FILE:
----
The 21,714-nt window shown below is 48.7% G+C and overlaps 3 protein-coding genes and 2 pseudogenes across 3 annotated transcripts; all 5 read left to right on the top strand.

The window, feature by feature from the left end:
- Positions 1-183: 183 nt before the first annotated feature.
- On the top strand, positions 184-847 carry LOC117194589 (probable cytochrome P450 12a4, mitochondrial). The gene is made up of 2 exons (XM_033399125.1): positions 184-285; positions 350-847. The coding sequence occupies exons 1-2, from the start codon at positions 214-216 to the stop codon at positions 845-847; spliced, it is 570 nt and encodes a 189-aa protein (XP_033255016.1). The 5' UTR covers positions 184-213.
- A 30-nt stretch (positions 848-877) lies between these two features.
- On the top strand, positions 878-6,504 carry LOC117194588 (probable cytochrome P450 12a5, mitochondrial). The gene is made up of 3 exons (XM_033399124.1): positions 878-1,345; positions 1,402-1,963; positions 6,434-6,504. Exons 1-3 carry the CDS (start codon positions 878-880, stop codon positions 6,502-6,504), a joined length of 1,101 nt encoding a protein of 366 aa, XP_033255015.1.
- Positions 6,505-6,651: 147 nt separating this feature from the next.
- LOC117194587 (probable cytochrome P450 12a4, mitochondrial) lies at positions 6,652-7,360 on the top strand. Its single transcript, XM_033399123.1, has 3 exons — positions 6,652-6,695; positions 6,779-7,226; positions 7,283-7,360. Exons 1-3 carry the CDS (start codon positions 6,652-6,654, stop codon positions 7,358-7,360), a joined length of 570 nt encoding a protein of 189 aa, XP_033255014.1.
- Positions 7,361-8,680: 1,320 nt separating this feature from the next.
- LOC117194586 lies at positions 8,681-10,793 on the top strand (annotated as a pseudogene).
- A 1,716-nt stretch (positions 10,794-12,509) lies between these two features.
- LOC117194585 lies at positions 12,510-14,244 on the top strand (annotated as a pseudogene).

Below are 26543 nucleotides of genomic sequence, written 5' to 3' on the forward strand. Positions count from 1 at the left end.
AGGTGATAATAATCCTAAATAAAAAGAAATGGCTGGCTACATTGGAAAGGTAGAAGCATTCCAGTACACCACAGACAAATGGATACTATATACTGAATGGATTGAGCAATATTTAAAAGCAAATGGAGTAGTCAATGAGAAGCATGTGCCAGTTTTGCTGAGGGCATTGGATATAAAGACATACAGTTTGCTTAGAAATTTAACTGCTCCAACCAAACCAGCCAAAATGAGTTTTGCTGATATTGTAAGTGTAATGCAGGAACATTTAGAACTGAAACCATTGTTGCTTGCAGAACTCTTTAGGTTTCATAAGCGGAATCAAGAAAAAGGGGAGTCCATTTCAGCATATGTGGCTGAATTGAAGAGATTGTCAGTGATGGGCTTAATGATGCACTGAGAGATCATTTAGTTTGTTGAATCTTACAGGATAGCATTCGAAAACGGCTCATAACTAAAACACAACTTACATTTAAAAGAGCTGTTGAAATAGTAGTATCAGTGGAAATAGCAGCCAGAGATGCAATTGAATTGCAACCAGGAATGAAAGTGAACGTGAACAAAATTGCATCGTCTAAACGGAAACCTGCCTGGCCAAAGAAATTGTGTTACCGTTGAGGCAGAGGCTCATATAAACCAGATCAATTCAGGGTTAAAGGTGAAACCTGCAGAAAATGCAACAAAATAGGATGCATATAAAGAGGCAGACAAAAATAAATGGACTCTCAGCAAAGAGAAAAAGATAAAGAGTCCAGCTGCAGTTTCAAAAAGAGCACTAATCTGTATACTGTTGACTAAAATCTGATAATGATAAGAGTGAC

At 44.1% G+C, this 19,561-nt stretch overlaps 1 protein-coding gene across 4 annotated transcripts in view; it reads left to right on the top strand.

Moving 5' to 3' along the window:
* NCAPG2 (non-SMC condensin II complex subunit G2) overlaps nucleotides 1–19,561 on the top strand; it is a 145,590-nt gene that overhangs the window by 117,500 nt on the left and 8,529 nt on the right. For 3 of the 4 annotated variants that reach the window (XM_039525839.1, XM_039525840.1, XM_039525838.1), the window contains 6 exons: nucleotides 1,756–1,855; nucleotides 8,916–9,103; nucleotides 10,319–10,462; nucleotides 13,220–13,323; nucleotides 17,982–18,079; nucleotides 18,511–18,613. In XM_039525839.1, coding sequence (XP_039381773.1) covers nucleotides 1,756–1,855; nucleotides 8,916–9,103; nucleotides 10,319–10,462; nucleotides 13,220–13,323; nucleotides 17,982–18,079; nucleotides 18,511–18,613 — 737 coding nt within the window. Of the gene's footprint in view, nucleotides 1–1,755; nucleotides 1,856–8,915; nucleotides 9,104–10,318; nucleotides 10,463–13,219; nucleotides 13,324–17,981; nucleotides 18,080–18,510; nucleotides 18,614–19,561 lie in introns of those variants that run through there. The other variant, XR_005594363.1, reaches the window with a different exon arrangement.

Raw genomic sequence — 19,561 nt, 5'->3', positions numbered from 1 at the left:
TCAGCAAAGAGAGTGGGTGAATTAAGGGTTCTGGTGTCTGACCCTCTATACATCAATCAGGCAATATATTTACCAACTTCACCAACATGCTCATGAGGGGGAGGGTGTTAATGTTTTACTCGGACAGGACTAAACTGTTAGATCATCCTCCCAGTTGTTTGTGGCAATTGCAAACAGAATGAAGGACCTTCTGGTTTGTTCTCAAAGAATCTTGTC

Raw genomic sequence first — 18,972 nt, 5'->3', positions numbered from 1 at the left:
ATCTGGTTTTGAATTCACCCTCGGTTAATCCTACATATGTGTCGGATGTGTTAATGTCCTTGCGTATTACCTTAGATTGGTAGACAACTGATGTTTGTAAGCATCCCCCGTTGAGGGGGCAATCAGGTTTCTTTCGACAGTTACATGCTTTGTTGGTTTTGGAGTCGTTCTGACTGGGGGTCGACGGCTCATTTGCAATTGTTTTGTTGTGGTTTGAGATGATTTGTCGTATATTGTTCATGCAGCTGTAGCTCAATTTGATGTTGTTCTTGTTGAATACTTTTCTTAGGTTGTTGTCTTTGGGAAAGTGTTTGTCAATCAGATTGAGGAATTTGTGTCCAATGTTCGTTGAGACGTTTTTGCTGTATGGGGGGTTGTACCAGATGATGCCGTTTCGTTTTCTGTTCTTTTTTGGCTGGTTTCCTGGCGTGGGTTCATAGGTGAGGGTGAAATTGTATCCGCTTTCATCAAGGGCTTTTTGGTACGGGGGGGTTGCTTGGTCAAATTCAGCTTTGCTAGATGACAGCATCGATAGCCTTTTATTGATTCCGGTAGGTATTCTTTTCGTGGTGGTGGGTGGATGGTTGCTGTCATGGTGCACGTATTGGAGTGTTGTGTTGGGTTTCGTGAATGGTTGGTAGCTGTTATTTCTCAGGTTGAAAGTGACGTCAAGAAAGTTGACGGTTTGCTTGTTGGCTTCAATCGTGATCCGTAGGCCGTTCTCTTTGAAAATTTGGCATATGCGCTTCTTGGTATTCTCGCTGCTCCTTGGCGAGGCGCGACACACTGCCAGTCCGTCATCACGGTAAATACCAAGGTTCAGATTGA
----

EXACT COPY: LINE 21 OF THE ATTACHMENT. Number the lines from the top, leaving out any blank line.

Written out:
ATCTGGTTTTGAATTCACCCTCGGTTAATCCTACATATGTGTCGGATGTGTTAATGTCCTTGCGTATTACCTTAGATTGGTAGACAACTGATGTTTGTAAGCATCCCCCGTTGAGGGGGCAATCAGGTTTCTTTCGACAGTTACATGCTTTGTTGGTTTTGGAGTCGTTCTGACTGGGGGTCGACGGCTCATTTGCAATTGTTTTGTTGTGGTTTGAGATGATTTGTCGTATATTGTTCATGCAGCTGTAGCTCAATTTGATGTTGTTCTTGTTGAATACTTTTCTTAGGTTGTTGTCTTTGGGAAAGTGTTTGTCAATCAGATTGAGGAATTTGTGTCCAATGTTCGTTGAGACGTTTTTGCTGTATGGGGGGTTGTACCAGATGATGCCGTTTCGTTTTCTGTTCTTTTTTGGCTGGTTTCCTGGCGTGGGTTCATAGGTGAGGGTGAAATTGTATCCGCTTTCATCAAGGGCTTTTTGGTACGGGGGGGTTGCTTGGTCAAATTCAGCTTTGCTAGATGACAGCATCGATAGCCTTTTATTGATTCCGGTAGGTATTCTTTTCGTGGTGGTGGGTGGATGGTTGCTGTCATGGTGCACGTATTGGAGTGTTGTGTTGGGTTTCGTGAATGGTTGGTAGCTGTTATTTCTCAGGTTGAAAGTGACGTCAAGAAAGTTGACGGTTTGCTTGTTGGCTTCAATCGTGATCCGTAGGCCGTTCTCTTTGAAAATTTGGCATATGCGCTTCTTGGTATTCTCGCTGCTCCTTGGCGAGGCGCGACACACTGCCAGTCCGTCATCACGGTAAATACCAAGGTTCAGATTGA